Peking University student to school: Stop trying to gag me on rape case! - SupChina

Peking University student to school: Stop trying to gag me on rape case!

Peking University (PKU) authorities are reportedly trying to silence Yue Xin 岳昕, a student who is demanding full disclosure of an investigation into a sexual harassment and suicide case dating back to the 1990s. Shen Yang 沈阳, a literature professor at PKU in the 1990s, has been accused of raping and sexually harassing his student Gao Yan 高岩, who friends say was driven to suicide.

The accusations became widely known about two weeks ago. Shen is no longer at PKU, and he lost his positions at Nanjing University and Shanghai Normal University after the scandal broke. But a lack of follow-up reports in the media and Shen’s disappearance did not stop a group of PKU students from demanding that the school publish all information regarding the case. Yue, a senior undergraduate student from the School of Foreign Languages, is one of them.

Nanjing University professor suspended over sexual misconduct 20 years after his student’s suicide

Yue wrote an open letter on April 23 (in Chinese), saying that ever since she and seven other students jointly submitted a petition to school officials on April 9, she has been constantly harassed and intimidated by the school. Yue said that school officials forced her to delete all the information she had about the case, and persuaded her parents to ground her for an indefinite amount of time.

According to Yue, a school official and her mother stormed into her dorm at midnight on April 22 and took her home. “My mother and I barely had any sleep that night. When the school contacted my mother, they distorted facts and used fabricated allegations to scare my mother. She almost had a mental breakdown,” Yue wrote. “PKU’s unjustifiable interference disrupted the relationship between my mother and me. When I saw my mother crying, slapping her face, falling on her knees, and threatening to end her life, my heart was bleeding.”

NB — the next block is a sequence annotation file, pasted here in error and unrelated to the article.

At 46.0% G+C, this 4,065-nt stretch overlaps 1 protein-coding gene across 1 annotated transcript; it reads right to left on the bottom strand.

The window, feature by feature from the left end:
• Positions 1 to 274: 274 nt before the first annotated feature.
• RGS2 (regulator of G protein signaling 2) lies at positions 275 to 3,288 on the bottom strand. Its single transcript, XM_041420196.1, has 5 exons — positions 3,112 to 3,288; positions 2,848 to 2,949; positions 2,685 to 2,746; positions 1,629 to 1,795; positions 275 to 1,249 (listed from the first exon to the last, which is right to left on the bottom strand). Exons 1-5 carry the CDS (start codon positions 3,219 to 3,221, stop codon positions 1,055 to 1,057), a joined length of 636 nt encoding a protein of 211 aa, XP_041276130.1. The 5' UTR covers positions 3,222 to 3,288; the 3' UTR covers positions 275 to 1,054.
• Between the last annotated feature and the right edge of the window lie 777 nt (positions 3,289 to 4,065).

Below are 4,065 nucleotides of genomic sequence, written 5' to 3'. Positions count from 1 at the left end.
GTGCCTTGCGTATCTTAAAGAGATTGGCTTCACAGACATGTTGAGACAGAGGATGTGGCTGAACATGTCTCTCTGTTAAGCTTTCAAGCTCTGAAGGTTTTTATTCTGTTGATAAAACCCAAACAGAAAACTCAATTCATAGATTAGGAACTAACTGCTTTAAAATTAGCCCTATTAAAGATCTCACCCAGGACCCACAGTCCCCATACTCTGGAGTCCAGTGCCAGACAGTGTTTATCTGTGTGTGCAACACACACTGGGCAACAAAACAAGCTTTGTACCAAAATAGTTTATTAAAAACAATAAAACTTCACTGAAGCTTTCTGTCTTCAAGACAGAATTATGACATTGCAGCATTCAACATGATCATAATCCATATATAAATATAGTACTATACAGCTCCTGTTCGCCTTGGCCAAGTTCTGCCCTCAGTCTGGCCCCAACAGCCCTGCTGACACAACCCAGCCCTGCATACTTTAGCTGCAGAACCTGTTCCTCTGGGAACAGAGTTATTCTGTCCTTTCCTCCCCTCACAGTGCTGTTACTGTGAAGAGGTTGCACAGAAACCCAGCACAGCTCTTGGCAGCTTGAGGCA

However, Yue said that she wouldn’t give up on pursuing the truth and asserting her rights. “Why should I feel guilty for requesting transparency of information? I didn’t do anything wrong and I don’t regret submitting the petition. I am just claiming my rights as a PKU student.”

The school official who took Yue’s mother to the school denied Yue’s accusation of intentional interference on a PKU internal internet forum, saying that everything she did was out of pure concern for Yue’s safety.

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What happened to Yue was an escalation of the harassment received by Deng Yuhao 邓宇昊, also a current student at PKU, who wrote an open letter (in Chinese) earlier this month calling on his fellow students and PKU professors to collectively demand transparency of information regarding Gao’s case. We previously noted that shortly after the letter was published, Deng was ordered to meet school officials at midnight, and the “negotiation,” as described by his friends, lasted for almost four hours before he was allowed to leave.

Yue’s post was quickly censored from the internet, which prompted people paying attention to the matter to adopt unconventional methods to circulate the information, such as using blockchain technology to make the information inerasable on the internet and flipping the post’s screenshot upside down to avoid WeChat’s censorship.

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Title translation: “I recorded the PKU case in blockchain. No one can ever tamper with it and everyone has access to it.”